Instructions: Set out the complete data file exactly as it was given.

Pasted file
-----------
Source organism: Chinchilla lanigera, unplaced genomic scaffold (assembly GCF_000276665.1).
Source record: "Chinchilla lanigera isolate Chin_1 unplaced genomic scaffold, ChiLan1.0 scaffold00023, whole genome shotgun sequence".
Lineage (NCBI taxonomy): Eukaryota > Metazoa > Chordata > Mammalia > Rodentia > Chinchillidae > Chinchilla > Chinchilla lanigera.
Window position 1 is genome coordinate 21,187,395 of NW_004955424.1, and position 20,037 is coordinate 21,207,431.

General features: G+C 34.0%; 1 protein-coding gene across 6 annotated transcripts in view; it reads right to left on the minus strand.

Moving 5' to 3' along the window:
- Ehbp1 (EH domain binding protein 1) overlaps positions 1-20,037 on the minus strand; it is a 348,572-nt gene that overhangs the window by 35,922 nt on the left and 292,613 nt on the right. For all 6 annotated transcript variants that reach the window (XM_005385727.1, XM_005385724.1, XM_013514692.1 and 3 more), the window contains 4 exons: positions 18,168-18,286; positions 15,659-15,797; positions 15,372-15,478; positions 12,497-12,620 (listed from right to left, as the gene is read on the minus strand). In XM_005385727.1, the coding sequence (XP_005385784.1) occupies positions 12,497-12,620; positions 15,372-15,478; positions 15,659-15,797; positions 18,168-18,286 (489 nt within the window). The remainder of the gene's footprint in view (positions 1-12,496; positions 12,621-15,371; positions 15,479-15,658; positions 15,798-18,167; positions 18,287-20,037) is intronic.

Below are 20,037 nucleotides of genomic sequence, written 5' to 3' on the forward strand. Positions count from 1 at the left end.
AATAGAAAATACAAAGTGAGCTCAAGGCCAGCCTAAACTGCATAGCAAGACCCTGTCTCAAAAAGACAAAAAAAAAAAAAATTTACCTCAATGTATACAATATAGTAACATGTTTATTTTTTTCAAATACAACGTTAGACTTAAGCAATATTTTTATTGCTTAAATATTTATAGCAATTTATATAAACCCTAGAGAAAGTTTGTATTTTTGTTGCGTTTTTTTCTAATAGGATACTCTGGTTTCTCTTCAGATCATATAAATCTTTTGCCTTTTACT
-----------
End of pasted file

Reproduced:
Source organism: Chinchilla lanigera, unplaced genomic scaffold (assembly GCF_000276665.1).
Source record: "Chinchilla lanigera isolate Chin_1 unplaced genomic scaffold, ChiLan1.0 scaffold00023, whole genome shotgun sequence".
Lineage (NCBI taxonomy): Eukaryota > Metazoa > Chordata > Mammalia > Rodentia > Chinchillidae > Chinchilla > Chinchilla lanigera.
Window position 1 is genome coordinate 21,187,395 of NW_004955424.1, and position 20,037 is coordinate 21,207,431.

General features: G+C 34.0%; 1 protein-coding gene across 6 annotated transcripts in view; it reads right to left on the minus strand.

Moving 5' to 3' along the window:
- Ehbp1 (EH domain binding protein 1) overlaps positions 1-20,037 on the minus strand; it is a 348,572-nt gene that overhangs the window by 35,922 nt on the left and 292,613 nt on the right. For all 6 annotated transcript variants that reach the window (XM_005385727.1, XM_005385724.1, XM_013514692.1 and 3 more), the window contains 4 exons: positions 18,168-18,286; positions 15,659-15,797; positions 15,372-15,478; positions 12,497-12,620 (listed from right to left, as the gene is read on the minus strand). In XM_005385727.1, the coding sequence (XP_005385784.1) occupies positions 12,497-12,620; positions 15,372-15,478; positions 15,659-15,797; positions 18,168-18,286 (489 nt within the window). The remainder of the gene's footprint in view (positions 1-12,496; positions 12,621-15,371; positions 15,479-15,658; positions 15,798-18,167; positions 18,287-20,037) is intronic.

Below are 20,037 nucleotides of genomic sequence, written 5' to 3' on the forward strand. Positions count from 1 at the left end.
AATAGAAAATACAAAGTGAGCTCAAGGCCAGCCTAAACTGCATAGCAAGACCCTGTCTCAAAAAGACAAAAAAAAAAAAAATTTACCTCAATGTATACAATATAGTAACATGTTTATTTTTTTCAAATACAACGTTAGACTTAAGCAATATTTTTATTGCTTAAATATTTATAGCAATTTATATAAACCCTAGAGAAAGTTTGTATTTTTGTTGCGTTTTTTTCTAATAGGATACTCTGGTTTCTCTTCAGATCATATAAATCTTTTGCCTTTTACT